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During their Nov. 19 regular meeting, the Chaffee Board of County Commissioners awarded six local grants during the first Common Ground Fund appropriations. The grants, totaling $660,716 follow the allotment percentages set per county voter’s 2018 approval of Ballot Issue 1A, known as Common Ground, which saw the county establishing a 0.25 Percent sales tax increase to fund issues voters consider critical to the county’s quality of life.

A Leaders Team Meeting for the Envision Chaffee County Fire and Healthy Landscape Partnership identified five goals for the county’s new Community Wildfire Protection Plan.

The motion to approve the recommendation was made by Commissioner Keith Baker, seconded by Commissioner Rusty Granzella and passed unanimously.

Once it is fully rolling, Ballot Issue 1A is projected to generate approximately $1 million per calendar/fiscal year. It will fund grants for programs to strengthen forest health and reduce wildfire danger; conserve and support agricultural lands and rural landscapes; and manage the impacts of growth in outdoor recreation.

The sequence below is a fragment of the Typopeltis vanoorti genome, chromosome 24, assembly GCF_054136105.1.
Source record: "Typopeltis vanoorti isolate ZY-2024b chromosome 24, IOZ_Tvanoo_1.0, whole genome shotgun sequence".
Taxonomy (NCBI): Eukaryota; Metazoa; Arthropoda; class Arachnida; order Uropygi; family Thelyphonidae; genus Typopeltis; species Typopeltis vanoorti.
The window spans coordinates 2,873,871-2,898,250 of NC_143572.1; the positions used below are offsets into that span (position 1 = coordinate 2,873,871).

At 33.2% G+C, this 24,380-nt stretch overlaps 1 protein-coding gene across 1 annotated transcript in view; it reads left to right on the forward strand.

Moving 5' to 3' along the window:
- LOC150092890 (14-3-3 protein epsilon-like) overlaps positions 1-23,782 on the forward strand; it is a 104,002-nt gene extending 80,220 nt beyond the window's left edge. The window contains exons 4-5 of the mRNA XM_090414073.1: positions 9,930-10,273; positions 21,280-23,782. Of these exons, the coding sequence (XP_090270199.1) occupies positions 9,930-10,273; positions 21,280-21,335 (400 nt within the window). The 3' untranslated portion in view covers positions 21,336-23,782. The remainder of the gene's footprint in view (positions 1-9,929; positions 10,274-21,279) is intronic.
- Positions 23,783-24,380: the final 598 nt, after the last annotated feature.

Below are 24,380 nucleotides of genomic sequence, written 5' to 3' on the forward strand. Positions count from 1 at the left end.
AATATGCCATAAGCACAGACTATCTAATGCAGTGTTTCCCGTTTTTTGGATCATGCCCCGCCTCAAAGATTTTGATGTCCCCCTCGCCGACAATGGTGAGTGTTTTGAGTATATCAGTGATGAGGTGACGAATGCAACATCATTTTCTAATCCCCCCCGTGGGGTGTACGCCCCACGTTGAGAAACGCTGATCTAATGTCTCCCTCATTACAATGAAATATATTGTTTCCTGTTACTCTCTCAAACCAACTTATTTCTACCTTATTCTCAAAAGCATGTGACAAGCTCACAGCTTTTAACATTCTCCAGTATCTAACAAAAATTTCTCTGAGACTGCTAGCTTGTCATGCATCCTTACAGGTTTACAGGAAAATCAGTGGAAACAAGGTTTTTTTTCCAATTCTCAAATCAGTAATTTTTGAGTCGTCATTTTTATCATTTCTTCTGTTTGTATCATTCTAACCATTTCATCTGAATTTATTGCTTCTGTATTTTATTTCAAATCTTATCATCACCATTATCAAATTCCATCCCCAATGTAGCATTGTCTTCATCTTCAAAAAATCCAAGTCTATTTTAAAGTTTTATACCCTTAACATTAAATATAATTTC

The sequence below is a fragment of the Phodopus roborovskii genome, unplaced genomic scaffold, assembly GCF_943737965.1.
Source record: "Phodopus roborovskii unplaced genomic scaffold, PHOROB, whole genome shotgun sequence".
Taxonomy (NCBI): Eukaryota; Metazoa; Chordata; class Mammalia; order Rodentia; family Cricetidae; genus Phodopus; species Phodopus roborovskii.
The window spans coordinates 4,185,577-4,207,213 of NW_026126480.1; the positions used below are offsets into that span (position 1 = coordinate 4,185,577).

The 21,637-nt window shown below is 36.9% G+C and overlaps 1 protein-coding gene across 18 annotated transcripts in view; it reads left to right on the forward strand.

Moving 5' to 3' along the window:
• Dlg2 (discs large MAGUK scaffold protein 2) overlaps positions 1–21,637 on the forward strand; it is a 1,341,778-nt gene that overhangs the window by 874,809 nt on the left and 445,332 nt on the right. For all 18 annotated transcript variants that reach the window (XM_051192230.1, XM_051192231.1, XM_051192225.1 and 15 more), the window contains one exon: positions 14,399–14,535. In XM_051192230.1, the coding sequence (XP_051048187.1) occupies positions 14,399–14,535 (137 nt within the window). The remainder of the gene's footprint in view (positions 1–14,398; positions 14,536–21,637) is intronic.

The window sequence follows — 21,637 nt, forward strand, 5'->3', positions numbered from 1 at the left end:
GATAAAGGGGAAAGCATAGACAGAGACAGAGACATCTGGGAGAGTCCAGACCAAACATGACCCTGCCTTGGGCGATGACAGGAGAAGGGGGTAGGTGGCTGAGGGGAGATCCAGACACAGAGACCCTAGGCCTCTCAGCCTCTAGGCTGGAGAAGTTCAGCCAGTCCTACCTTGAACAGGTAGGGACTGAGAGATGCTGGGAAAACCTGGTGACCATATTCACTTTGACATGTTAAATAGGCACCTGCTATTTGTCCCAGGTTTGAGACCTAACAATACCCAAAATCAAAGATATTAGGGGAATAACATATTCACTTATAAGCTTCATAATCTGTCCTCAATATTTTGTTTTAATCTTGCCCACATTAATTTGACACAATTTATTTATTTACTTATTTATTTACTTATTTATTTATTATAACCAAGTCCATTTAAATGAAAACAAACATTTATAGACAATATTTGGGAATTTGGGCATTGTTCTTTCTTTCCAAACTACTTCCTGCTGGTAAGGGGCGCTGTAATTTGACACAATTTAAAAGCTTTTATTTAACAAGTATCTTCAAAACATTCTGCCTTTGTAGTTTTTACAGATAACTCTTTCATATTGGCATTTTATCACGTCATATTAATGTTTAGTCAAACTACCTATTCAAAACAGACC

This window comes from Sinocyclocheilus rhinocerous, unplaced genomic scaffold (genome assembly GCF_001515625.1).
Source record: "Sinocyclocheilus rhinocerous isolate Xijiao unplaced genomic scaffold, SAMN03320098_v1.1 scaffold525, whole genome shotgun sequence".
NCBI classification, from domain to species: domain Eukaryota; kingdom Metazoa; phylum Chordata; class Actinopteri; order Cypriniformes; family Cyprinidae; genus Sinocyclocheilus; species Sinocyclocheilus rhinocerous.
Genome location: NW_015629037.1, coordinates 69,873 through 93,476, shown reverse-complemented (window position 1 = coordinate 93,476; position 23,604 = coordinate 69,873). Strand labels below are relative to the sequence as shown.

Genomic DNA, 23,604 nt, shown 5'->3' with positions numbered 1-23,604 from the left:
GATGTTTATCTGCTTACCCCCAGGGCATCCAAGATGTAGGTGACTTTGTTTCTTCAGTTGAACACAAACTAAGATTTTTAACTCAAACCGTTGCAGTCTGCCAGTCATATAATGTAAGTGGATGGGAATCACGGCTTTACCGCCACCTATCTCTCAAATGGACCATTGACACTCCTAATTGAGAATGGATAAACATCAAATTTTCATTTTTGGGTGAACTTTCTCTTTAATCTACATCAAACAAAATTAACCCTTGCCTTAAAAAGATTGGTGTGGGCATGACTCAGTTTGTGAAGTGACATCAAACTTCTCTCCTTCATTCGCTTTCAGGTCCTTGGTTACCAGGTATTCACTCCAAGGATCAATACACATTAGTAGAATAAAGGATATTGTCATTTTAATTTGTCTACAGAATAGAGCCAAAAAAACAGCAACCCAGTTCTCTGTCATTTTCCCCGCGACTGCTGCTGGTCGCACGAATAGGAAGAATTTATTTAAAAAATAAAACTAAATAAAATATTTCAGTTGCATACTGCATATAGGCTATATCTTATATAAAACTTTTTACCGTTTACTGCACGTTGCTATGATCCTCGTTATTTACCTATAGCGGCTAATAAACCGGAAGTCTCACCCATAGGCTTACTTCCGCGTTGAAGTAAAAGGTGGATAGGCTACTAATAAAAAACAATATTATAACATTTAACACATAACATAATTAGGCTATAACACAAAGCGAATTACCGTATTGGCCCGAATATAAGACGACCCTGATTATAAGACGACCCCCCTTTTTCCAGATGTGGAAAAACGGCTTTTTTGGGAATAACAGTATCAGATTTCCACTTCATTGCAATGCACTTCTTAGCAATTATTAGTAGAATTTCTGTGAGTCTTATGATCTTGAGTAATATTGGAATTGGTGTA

“There is a difference between approving and appropriating (annual appropriations),” said Commissioner Greg Felt. “I’m the Common Ground liaison. We are investing the funds awarded here, to leverage them with other funding sources. People should know we’re looking at a seven or eight to one match; leveraging what our citizens’ are investing from this sales tax, with what it can gain us.”

The Nov. 19 approval followed the recommendation by the Citizens Advisory Committee, a seven-member board appointed by the BOCC in April to develop the Common Ground standards and grant application process, as well as vet the applicants and arrive at the final recommendation to the BoCC.

“To score higher levels of points, they have to have a record of being able to acquire significant matching funds,” explained Common Ground Citizen Advisory Committee member Patti Arthur. “We think a ratio of seven or eight [times]  one [grant] – that’s funds our grant can attract above the grant level, is the best case scenario.”

Winning programs and projects by category:

Forest Health & Wildfire Resilience

Chaffee County Community Wildfire Protection Plan Project Development — $82,017 to implement the new CWPP, awarded to the Colorado State Forest Service and Envision Chaffee County for technical resources and public outreach to decrease overall risk of wildfire and post-fire after effects.

Clearing dead and diseased trees and underbrush makes an entire community safer. Courtesy photo.